Before Wagner, Chief Judge, Ruiz, Associate Judge, and Belson,
The opinion of the court was delivered by: Ruiz, Associate Judge
Appeal from the Superior Court of the District of Columbia (Hon. Eric T. Washington, Trial Judge)
This case presents our first opportunity to substantively construe D.C. Code § 22-723 (a) (1996), which makes it a crime to tamper with physical evidence. Section 22-723 (a) reads in full:
A person commits the offense of tampering with physical evidence if, knowing or having reason to believe an official proceeding has begun or knowing that an official proceeding is likely to be instituted, that person alters, destroys, mutilates, conceals, or removes a record, document, or other object, with intent to impair its integrity or its availability for use in the official proceeding.
Timberlake argues that the evidence of his concealment of drugs in his mouth in hope of avoiding detection is insufficient as a matter of law to support his conviction under § 22-723 and that the trial court erred in not instructing the jury to that effect. *fn1 We affirm on the ground that there was additional and sufficient evidence from which the jury could find that Timberlake knew he was the subject of a police investigation while he held the drugs in his mouth. We conclude that the instruction given adequately informed the jury of the elements of the offense and that the failure to give Timberlake's requested instruction, even if error, was harmless.
On February 16, 1995, Sergeant Gerald Neill, an eighteen-year veteran of the Metropolitan Police Department, and Officer Wayne Stancil, a fourteen-year veteran, were in plain clothes and assigned to the First District Vice Unit. Their objective that evening was to identify and arrest drug sellers by making undercover purchases. At approximately eight o'clock in the evening, the officers approached the corner of 16th and D Streets, S.E., in Washington, D.C., an area known for drug trafficking. Shortly after the undercover officers reached the corner, a marked police car drove through the intersection, and an unknown female yelled "five-o," indicating that police were in the area. Officer Neill then saw Timberlake put several plastic bags in his mouth. Suspecting the bags contained narcotics, Officer Neill approached Timberlake and twice asked what he had in his mouth. Timberlake mumbled each response, whereupon Officer Neill identified himself as a police officer and a struggle ensued in which Officer Neill forced Timberlake's head downward to prevent him from swallowing the bags. The struggle, which lasted at least twenty seconds, was joined by Metropolitan Police Officer Michael Jewell who was also in the area as part of the operation. Timberlake eventually spit out two plastic bags containing heroin and cocaine which Officer Jewel recovered. *fn2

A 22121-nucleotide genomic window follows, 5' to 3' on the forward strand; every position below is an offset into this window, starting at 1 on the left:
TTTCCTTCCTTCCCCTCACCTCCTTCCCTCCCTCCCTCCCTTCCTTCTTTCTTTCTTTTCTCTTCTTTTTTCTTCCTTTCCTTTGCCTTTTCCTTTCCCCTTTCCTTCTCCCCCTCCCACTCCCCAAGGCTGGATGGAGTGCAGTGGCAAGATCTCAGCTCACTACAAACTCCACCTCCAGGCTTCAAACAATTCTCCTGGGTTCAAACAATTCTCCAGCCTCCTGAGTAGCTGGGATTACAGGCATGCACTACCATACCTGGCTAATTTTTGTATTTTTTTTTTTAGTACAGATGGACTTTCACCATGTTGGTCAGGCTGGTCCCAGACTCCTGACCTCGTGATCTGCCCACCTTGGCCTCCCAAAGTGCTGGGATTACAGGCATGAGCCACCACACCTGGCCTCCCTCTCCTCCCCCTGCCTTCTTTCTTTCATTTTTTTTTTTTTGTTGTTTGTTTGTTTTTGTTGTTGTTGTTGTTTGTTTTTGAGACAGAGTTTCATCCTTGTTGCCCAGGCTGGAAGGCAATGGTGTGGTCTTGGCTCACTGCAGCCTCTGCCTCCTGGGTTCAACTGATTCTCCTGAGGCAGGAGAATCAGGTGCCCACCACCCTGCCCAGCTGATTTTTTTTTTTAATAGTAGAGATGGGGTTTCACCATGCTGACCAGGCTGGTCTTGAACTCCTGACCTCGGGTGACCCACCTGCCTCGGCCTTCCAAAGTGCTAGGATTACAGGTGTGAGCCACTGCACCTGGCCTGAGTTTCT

When reviewing the denial of a motion for judgment of acquittal, the court "employs the same standard as that applied by the trial court in determining whether the evidence was sufficient to convict." Curry v. United States, 520 A.2d 255, 263 (D.C. 1987). The court "must review the evidence in the light most favorable to the government, giving full play to the right of the jury to determine the credibility, weigh the evidence, and draw justifiable inferences of fact, and drawing no distinction between direct and circumstantial evidence." Id. It is not necessary that the government's evidence compel a finding of guilt beyond a reasonable doubt, nor that the government negate every possible inference of innocence. Bullock v. United States, 709 A.2d 87, 93 (D.C. 1998). "[T]he relevant question is whether, after viewing the evidence in the light most favorable to the prosecution, any rational trier of fact could have found the essential elements of the crime beyond a reasonable doubt." Jackson v. Virginia, 443 U.S. 307, 319 (1979). "Reversal of the trial court's denial of appellant's motion for judgment of acquittal is warranted `only where there is no evidence upon which a reasonable [juror] could infer guilt beyond a reasonable doubt.'" Curington v. United States, 621 A.2d 819, 824 (D.C. 1993) (quoting Head v. United States, 451 A.2d 615, 622 (D.C. 1982)) (alteration in original).
I. Tampering With Physical Evidence
Parsing the language of D.C. Code § 22-723 (a), we note that there are three elements of the offense: 1) altering, destroying, mutilating, concealing or removing a record, document, or other object; 2) while a) knowing or having reason to believe that an official proceeding has begun, or b) knowing that an official proceeding is likely to be instituted; 3) with the intent to impair its integrity or availability for use in the official proceeding. The statute defines an "official proceeding" as "any trial, hearing, investigation or other proceeding in a court of ...